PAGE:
The photo above was taken by Voyager 1 in 1990 as it sailed away from Earth, more than 4 billion miles in the distance. Having completed its primary mission, Voyager at that time was on its way out of the Solar System, on a trajectory of approximately 32 degrees above the plane of the Solar System. Ground Control issued commands for the distant space craft to turn around and, looking back, take photos of each of the planets it had visited. From Voyager’s vast distance, the Earth was captured as a infinitesimal point of light (between the two white tick marks), actually smaller than a single pixel of the photo. The image was taken with a narrow angle camera lens, with the Sun quite close to the field of view. Quite by accident, the Earth was captured in one of the scattered light rays caused by taking the image at an angle so close to the Sun. Dr. Sagan was quite moved by this image of our tiny world. Here is an enlargement of the area around our Pale Blue Dot and an excerpt from the late Dr. Sagan’s talk:
We succeeded in taking that picture [from deep space], and, if you look at it, you see a dot. That’s here. That’s home. That’s us. On it, everyone you ever heard of, every human being who ever lived, lived out their lives. The aggregate of all our joys and sufferings, thousands of confident religions, ideologies and economic doctrines, every hunter and forager, every hero and coward, every creator and destroyer of civilizations, every king and peasant, every young couple in love, every hopeful child, every mother and father, every inventor and explorer, every teacher of morals, every corrupt politician, every superstar, every supreme leader, every saint and sinner in the history of our species, lived there on a mote of dust, suspended in a sunbeam.
The earth is a very small stage in a vast cosmic arena. Think of the rivers of blood spilled by all those generals and emperors so that in glory and in triumph they could become the momentary masters of a fraction of a dot. Think of the endless cruelties visited by the inhabitants of one corner of the dot on scarcely distinguishable inhabitants of some other corner of the dot. How frequent their misunderstandings, how eager they are to kill one another, how fervent their hatreds. Our posturings, our imagined self-importance, the delusion that we have some privileged position in the universe, are challenged by this point of pale light. Our planet is a lonely speck in the great enveloping cosmic dark. In our obscurity — in all this vastness — there is no hint that help will come from elsewhere to save us from ourselves. It is up to us. It’s been said that astronomy is a humbling, and I might add, a character-building experience. To my mind, there is perhaps no better demonstration of the folly of human conceits than this distant image of our tiny world. To me, it underscores our responsibility to deal more kindly and compassionately with one another and to preserve and cherish that pale blue dot, the only home we’ve ever known.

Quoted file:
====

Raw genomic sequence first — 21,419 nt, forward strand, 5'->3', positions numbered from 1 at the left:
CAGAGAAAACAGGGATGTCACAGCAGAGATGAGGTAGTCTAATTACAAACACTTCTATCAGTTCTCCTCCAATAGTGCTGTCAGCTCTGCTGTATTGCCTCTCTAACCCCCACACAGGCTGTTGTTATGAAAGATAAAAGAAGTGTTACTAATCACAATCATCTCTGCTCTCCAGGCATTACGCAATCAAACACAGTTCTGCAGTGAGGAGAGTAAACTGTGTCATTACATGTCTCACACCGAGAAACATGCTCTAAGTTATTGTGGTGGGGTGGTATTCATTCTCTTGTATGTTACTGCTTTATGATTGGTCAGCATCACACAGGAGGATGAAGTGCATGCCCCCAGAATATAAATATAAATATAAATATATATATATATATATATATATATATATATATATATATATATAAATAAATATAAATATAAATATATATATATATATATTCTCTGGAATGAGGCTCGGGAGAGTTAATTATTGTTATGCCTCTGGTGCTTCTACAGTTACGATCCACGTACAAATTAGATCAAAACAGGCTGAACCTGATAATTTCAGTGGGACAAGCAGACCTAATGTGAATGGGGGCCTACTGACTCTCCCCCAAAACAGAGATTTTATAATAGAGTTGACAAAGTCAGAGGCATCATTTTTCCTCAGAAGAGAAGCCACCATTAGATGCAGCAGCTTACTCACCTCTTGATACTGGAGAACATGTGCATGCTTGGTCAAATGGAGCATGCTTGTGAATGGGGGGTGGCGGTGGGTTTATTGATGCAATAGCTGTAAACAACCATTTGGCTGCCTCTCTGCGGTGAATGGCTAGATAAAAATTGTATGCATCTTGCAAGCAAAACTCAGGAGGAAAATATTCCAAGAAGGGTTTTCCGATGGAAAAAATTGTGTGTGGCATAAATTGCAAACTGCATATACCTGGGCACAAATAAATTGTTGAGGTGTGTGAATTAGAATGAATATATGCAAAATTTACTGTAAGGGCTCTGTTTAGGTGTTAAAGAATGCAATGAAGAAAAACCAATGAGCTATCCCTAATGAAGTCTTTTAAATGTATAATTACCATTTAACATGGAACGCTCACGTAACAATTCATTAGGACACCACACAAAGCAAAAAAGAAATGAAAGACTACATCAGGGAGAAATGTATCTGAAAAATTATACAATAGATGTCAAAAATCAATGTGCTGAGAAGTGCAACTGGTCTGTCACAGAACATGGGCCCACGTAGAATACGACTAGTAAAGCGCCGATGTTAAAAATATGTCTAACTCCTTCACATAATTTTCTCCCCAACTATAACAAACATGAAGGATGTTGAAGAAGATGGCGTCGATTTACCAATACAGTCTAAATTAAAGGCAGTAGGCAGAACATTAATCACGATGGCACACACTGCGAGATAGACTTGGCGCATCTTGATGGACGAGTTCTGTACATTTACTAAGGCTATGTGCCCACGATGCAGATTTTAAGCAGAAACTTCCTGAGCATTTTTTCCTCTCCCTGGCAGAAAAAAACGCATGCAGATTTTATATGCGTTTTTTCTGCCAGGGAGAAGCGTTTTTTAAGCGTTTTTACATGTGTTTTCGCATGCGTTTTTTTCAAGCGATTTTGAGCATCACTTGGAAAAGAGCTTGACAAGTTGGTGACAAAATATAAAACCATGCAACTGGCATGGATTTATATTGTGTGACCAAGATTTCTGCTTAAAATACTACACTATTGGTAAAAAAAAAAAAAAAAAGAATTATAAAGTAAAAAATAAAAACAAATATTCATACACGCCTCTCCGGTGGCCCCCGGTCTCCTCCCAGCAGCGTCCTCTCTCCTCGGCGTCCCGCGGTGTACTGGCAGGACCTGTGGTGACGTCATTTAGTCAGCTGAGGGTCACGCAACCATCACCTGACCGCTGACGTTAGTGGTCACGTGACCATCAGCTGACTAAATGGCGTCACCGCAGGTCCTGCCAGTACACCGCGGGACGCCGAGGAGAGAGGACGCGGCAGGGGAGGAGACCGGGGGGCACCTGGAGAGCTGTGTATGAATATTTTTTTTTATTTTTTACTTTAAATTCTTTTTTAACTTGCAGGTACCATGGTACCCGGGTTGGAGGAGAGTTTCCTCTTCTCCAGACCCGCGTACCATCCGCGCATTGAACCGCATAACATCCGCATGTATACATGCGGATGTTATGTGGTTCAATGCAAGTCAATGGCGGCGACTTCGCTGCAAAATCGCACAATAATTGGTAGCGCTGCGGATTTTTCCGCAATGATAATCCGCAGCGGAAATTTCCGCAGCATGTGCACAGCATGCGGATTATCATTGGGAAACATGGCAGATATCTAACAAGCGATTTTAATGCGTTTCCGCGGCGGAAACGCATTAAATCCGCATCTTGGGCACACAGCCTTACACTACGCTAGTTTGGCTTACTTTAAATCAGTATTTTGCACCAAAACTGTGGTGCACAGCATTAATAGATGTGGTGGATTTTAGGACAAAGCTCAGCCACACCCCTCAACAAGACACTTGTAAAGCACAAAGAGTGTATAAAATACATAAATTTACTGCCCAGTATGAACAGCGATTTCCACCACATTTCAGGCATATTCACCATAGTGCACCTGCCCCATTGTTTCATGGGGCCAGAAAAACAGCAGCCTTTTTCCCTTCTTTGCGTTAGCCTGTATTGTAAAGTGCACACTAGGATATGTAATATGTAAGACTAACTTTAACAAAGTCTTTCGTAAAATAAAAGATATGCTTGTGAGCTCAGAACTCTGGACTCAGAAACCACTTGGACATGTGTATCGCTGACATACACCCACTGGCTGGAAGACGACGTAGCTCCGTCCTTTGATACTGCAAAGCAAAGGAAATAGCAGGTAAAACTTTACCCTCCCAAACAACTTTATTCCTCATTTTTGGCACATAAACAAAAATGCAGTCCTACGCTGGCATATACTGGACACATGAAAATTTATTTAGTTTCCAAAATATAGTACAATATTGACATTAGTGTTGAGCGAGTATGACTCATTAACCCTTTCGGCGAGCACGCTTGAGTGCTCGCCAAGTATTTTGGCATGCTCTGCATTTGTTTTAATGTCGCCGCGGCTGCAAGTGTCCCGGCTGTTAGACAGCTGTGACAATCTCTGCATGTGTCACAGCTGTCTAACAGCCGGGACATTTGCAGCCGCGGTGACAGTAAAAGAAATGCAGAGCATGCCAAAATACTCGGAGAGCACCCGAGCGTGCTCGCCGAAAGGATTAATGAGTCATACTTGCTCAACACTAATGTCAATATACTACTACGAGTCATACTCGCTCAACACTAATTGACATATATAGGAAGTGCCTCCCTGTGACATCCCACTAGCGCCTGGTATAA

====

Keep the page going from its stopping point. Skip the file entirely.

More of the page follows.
Like it or not, that Pale Blue Dot is, for the moment, the only place that humans are known to exist. And while it may appear to be safe in its lonely isolation, it is by no means immune from disasters great enough to threaten our very existence. Whether you count the ones that originate from here, including those caused by our own hands, or those that originate from the hostile universe at large, there are simply too many threats to ignore – too many reasons why continuing to have the entirety of Mankind all in one place is tantamount to inviting our own extinction. Despite the loveliness of The Pale Blue Dot, Man simply cannot afford to have it as his only home.